"There is a sort of 'underground,' a 'young old boys' club,'" says David Schwarz, Yale '74, who has a thriving infill practice. "Its members are architects, lawyers in the big law firms like Arnold & Porter or Williams and Connolly or sons or nephews of successful developers. None of us is over 35 years of age. We all still carry much of the idealism of the '60s around with us. We love downtown Washington. We want to do something for the city. But we don't have the clout or money to do super-blocks. In fact, we hate super-blocks. So we do infill houses."
Robert G. Kicherer, 38, a developer who is currently building four infill building, says the vast number of details and bureaucratic obstacles that must be overcome takes all the enthusiasm young idealists can muster. "Yes, there is good money. But there are also enormous risks. It is like gambling. Before you know it, you are over your head."
With architect Reid A. Dunn, Kicherer is building a small office building at 1708 Connecticut Ave., that consists of two townhouses, connected by a simple glass structure. This infill echoes the bays of the old houses and continues their horizontal lines. Its drawing looks stunningly modern and yet pleasing and fitting. The glass emphasizes the strong and architectural character of the old building in a way no rigid replica could.
"We will not be able to get away from glass," says Schwarz. "It is just so much cheaper and simpler to work with than other building materials."
Schwarz is using a lot of glass -- in fact he has designed a box of that most hateful of all building materials, reflective glass -- for the corner of 17th and Q streets, to be used as a condominium residence. At the apex of that corner, taking up about a quarter of the facade, he put a Victorian-style, rather ornate masonry design, turret and all.The masonry does not stop in any defined way; it sort of dissolves into the building's glass curtain. The glass reflects more (and more genuine) Victorian houses across the street.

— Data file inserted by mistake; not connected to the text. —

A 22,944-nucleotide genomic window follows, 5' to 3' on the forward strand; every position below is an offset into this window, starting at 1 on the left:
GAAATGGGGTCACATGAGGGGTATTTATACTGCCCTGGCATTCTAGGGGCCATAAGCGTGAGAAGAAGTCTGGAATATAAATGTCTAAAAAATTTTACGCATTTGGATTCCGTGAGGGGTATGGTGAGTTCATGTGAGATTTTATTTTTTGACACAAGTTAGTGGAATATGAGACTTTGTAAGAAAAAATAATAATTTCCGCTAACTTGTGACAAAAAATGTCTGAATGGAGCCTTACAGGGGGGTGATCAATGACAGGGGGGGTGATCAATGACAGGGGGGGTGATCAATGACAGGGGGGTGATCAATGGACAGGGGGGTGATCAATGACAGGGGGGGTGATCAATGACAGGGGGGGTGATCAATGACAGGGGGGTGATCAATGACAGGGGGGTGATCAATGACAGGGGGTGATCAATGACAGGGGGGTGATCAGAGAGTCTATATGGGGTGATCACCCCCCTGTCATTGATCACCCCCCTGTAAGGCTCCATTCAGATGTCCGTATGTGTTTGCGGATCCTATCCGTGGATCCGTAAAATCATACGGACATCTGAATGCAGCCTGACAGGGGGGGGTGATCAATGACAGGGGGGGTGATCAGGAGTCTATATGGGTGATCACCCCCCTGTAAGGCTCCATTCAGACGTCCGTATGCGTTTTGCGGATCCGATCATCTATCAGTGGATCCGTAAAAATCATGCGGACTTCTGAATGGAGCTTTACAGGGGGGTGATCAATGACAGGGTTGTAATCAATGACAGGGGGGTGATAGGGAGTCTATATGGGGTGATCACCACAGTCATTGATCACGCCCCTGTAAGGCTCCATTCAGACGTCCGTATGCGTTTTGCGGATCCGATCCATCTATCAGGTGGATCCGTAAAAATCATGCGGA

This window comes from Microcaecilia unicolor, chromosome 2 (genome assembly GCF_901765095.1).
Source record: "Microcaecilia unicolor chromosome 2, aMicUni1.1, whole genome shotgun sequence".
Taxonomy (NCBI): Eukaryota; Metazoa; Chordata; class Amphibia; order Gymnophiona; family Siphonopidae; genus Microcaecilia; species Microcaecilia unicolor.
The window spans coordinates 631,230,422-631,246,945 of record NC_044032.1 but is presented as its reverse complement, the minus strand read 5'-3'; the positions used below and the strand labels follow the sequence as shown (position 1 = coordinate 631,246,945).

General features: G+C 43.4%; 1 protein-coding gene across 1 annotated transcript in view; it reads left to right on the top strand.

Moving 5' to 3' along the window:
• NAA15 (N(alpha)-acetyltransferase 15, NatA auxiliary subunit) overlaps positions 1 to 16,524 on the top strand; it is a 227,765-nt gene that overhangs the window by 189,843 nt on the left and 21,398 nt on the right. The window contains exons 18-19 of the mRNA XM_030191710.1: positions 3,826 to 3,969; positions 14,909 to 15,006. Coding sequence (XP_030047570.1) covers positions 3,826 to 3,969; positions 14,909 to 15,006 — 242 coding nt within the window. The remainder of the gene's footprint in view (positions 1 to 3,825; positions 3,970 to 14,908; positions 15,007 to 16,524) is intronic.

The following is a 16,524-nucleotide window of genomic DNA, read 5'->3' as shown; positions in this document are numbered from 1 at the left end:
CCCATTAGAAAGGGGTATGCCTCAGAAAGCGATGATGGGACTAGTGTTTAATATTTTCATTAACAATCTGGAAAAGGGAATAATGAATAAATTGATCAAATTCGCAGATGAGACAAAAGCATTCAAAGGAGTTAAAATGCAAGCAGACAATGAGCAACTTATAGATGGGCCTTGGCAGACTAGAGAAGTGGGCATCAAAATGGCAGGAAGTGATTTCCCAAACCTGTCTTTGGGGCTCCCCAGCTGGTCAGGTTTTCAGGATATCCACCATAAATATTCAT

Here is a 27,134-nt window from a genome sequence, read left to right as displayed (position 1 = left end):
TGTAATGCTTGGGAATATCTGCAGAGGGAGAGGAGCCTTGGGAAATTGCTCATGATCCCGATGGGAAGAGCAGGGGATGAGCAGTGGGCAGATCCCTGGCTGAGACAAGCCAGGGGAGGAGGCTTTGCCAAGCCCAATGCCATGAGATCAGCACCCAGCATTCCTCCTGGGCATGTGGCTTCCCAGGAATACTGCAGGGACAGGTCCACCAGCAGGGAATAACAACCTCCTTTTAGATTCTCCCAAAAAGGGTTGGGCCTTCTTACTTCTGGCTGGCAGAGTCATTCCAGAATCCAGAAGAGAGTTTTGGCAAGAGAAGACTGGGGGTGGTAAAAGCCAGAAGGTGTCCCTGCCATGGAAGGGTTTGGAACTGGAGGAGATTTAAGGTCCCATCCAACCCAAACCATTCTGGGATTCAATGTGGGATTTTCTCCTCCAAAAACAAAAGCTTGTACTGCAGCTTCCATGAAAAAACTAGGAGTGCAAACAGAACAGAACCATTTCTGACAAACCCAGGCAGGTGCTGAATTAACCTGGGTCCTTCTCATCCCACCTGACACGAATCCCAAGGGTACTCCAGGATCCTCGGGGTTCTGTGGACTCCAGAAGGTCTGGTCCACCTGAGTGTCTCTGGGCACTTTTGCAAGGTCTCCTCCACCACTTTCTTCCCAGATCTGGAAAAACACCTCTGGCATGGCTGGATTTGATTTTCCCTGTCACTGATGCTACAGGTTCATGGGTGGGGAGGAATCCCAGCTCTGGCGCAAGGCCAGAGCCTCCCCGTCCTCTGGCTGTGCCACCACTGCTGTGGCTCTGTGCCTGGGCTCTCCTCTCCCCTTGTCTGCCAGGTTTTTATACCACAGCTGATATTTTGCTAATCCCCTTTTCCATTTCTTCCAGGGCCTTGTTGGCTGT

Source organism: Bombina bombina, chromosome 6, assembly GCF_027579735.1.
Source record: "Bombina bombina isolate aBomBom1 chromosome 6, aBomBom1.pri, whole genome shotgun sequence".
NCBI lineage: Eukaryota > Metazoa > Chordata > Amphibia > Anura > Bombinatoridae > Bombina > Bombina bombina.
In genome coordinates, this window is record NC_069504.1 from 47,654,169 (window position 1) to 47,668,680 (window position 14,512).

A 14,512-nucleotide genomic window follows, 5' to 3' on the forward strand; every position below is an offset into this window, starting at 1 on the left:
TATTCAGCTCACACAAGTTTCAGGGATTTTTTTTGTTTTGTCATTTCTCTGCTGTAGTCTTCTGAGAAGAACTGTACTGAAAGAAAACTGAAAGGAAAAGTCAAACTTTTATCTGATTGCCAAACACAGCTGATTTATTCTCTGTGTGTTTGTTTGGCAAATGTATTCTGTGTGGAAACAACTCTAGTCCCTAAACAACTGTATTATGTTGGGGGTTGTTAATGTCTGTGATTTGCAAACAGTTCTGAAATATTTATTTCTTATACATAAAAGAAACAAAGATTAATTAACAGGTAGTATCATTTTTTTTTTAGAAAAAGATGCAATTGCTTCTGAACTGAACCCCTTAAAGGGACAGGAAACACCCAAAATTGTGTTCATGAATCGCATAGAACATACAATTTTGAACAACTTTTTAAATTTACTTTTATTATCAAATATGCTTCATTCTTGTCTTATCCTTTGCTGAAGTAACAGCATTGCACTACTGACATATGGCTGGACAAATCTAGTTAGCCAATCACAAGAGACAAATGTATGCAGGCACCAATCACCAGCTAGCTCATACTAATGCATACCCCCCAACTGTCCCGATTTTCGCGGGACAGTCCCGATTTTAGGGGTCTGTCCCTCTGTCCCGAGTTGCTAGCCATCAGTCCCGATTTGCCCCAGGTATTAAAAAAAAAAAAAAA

It is esthetically daring, on the border of picturesque mannerism. But I think I am going to like this building.
At first glance, another Schwarz infill building, at 1718 Connecticut Ave., looks as though it were built in 1890. Only when you look more closely, do you discover that only the shapes are Victorian. The details are honestly of our time. Yet, there is none of the definantly naked Bauhaus "honesty" in Schwarz. He does not think "ornament is crime." He loves ornament, buys it out of catalogues and sticks it gleefully whereever he thinks appropriate.
Similar infill architecture is practiced by several other young architects about town, including another young Schwartz, Robert, who has designed a most interesting mini-row of three townhouses for Woodley Place NW. The proposal called for two units in each house. The lower units were to have front yards, the upper units were to have prominent roof terraces. The character of their architecture was determined by some old trees, which Schwartz designed around, and some old masonry walls, which David Schwarz incorporated in his design. The project changed hands, though, and the new developer is not ready for something new and different.
Arthur Cotton Moore has designed an unusual facade (backed by a humdrum interior) for the Georgetown Mews, an apartment and duplex apartment house on 29th Street, opposite the Four Seasons Hotel. The brick facade, with its rich variations of rounded and angular bays, decoratively (rather than functionally) placed windows and all manner of sculptural treatment, is pure Expressionism, such as was found in European architecture between Art Nouveau and Art Deco. It is almost gaudy in brick and skillfully done. I find it more pleasing that startling.
The whimsy, the still slightly wicked use of ornament and the uninhibited ingenuity of this new electicism, smacks of the self-conscious Post-Modernism that is so fashionably exhibited in New York. David Schwarz vehemently denied that he is a Post-Modernist. I think he is right.
Post Modernism, as they tout it in New York, is a polemic rather than architecture. It makes use of historic forms and ornaments, but only to enlarge them way out of proportion or apply them in some other hairy way, designed to shock rather than please. They show the frustration of function rather than follow it.
What Schwarz and the other Washington architects are doing is architectural design in historic context. They use old ornaments because that helps them to harmonize their new buildings with their old neighbors. Besides, these old ornaments are pleasing, much as old pictures on the wall or old silver on the table.
In short, the new election is not, or not yet, an architectural Weltanschauung.
It is a way to fill in the gaps we have left or bulldozed in our historic districts.